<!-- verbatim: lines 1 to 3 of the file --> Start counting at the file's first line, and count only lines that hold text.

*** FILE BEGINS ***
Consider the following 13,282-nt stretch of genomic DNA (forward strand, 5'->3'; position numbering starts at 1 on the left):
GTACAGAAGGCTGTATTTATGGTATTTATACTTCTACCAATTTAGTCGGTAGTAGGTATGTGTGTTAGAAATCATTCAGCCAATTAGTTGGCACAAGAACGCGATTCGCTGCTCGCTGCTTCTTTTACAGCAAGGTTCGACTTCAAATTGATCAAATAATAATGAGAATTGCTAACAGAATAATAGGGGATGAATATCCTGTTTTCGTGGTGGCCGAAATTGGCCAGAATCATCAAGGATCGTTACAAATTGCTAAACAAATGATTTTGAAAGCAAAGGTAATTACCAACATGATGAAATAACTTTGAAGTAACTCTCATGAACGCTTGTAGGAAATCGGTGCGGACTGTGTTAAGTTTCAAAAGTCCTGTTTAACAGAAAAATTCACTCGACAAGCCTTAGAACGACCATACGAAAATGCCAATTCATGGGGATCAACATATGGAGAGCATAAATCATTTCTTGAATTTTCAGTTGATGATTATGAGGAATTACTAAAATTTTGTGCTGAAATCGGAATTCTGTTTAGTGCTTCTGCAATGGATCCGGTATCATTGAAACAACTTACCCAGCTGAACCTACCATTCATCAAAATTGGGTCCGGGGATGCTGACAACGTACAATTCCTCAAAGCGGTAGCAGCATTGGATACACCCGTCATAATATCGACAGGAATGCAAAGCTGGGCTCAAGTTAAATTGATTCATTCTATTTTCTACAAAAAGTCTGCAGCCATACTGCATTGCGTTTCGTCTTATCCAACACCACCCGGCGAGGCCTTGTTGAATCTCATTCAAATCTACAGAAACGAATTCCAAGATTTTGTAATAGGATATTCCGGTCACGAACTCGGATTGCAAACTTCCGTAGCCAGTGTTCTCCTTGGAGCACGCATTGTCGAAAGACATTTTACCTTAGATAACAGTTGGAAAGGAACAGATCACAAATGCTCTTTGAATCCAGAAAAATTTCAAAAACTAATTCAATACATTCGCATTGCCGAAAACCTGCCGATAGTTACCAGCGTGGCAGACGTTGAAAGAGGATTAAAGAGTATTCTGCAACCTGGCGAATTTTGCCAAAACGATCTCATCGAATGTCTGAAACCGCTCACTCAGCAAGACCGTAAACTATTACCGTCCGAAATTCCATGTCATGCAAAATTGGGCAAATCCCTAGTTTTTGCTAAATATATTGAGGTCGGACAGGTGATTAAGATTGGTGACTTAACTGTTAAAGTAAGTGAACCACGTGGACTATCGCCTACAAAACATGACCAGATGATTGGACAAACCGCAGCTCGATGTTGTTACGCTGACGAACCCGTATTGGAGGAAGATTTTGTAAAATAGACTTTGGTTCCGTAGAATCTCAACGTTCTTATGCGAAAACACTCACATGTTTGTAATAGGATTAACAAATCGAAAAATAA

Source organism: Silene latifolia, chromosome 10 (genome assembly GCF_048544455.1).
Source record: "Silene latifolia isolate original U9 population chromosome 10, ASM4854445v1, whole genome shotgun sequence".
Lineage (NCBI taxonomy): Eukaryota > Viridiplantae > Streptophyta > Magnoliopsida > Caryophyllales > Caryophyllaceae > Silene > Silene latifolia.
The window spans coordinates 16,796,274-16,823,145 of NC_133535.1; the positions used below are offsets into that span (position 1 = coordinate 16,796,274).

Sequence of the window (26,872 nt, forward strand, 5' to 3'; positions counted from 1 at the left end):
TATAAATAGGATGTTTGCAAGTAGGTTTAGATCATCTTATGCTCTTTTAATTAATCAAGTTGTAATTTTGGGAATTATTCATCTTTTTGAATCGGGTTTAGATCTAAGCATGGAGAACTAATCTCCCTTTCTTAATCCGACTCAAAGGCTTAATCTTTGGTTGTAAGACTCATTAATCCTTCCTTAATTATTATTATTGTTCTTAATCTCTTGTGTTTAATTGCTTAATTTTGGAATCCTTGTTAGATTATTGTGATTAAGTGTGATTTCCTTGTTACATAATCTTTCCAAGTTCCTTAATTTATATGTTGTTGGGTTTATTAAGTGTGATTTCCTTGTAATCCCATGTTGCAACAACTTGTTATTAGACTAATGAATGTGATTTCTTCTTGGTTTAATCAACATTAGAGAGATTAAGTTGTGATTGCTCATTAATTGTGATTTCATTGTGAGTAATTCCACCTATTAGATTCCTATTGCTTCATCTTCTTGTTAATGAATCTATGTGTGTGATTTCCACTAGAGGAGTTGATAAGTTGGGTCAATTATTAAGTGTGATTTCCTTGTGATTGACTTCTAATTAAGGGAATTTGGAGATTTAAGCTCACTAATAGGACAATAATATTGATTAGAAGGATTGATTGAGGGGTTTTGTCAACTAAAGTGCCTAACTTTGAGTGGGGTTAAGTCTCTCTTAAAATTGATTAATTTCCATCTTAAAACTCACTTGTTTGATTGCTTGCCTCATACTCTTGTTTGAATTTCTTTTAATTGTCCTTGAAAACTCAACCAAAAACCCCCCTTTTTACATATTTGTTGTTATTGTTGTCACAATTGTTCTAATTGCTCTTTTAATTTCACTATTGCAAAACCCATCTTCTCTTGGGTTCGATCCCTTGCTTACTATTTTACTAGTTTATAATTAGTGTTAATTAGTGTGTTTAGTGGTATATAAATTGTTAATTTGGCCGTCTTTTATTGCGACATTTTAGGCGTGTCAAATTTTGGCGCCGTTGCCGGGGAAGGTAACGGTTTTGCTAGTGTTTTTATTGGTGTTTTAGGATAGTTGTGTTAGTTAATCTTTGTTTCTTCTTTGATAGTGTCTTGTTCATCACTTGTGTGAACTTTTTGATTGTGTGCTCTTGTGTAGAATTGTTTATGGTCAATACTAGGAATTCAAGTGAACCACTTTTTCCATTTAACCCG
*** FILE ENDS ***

Consider the following 13,282-nt stretch of genomic DNA (forward strand, 5'->3'; position numbering starts at 1 on the left):
GTACAGAAGGCTGTATTTATGGTATTTATACTTCTACCAATTTAGTCGGTAGTAGGTATGTGTGTTAGAAATCATTCAGCCAATTAGTTGGCACAAGAACGCGATTCGCTGCTCGCTGCTTCTTTTACAGCAAGGTTCGACTTCAAATTGATCAAATAATAATGAGAATTGCTAACAGAATAATAGGGGATGAATATCCTGTTTTCGTGGTGGCCGAAATTGGCCAGAATCATCAAGGATCGTTACAAATTGCTAAACAAATGATTTTGAAAGCAAAGGTAATTACCAACATGATGAAATAACTTTGAAGTAACTCTCATGAACGCTTGTAGGAAATCGGTGCGGACTGTGTTAAGTTTCAAAAGTCCTGTTTAACAGAAAAATTCACTCGACAAGCCTTAGAACGACCATACGAAAATGCCAATTCATGGGGATCAACATATGGAGAGCATAAATCATTTCTTGAATTTTCAGTTGATGATTATGAGGAATTACTAAAATTTTGTGCTGAAATCGGAATTCTGTTTAGTGCTTCTGCAATGGATCCGGTATCATTGAAACAACTTACCCAGCTGAACCTACCATTCATCAAAATTGGGTCCGGGGATGCTGACAACGTACAATTCCTCAAAGCGGTAGCAGCATTGGATACACCCGTCATAATATCGACAGGAATGCAAAGCTGGGCTCAAGTTAAATTGATTCATTCTATTTTCTACAAAAAGTCTGCAGCCATACTGCATTGCGTTTCGTCTTATCCAACACCACCCGGCGAGGCCTTGTTGAATCTCATTCAAATCTACAGAAACGAATTCCAAGATTTTGTAATAGGATATTCCGGTCACGAACTCGGATTGCAAACTTCCGTAGCCAGTGTTCTCCTTGGAGCACGCATTGTCGAAAGACATTTTACCTTAGATAACAGTTGGAAAGGAACAGATCACAAATGCTCTTTGAATCCAGAAAAATTTCAAAAACTAATTCAATACATTCGCATTGCCGAAAACCTGCCGATAGTTACCAGCGTGGCAGACGTTGAAAGAGGATTAAAGAGTATTCTGCAACCTGGCGAATTTTGCCAAAACGATCTCATCGAATGTCTGAAACCGCTCACTCAGCAAGACCGTAAACTATTACCGTCCGAAATTCCATGTCATGCAAAATTGGGCAAATCCCTAGTTTTTGCTAAATATATTGAGGTCGGACAGGTGATTAAGATTGGTGACTTAACTGTTAAAGTAAGTGAACCACGTGGACTATCGCCTACAAAACATGACCAGATGATTGGACAAACCGCAGCTCGATGTTGTTACGCTGACGAACCCGTATTGGAGGAAGATTTTGTAAAATAGACTTTGGTTCCGTAGAATCTCAACGTTCTTATGCGAAAACACTCACATGTTTGTAATAGGATTAACAAATCGAAAAATAA

Source organism: Silene latifolia, chromosome 10 (genome assembly GCF_048544455.1).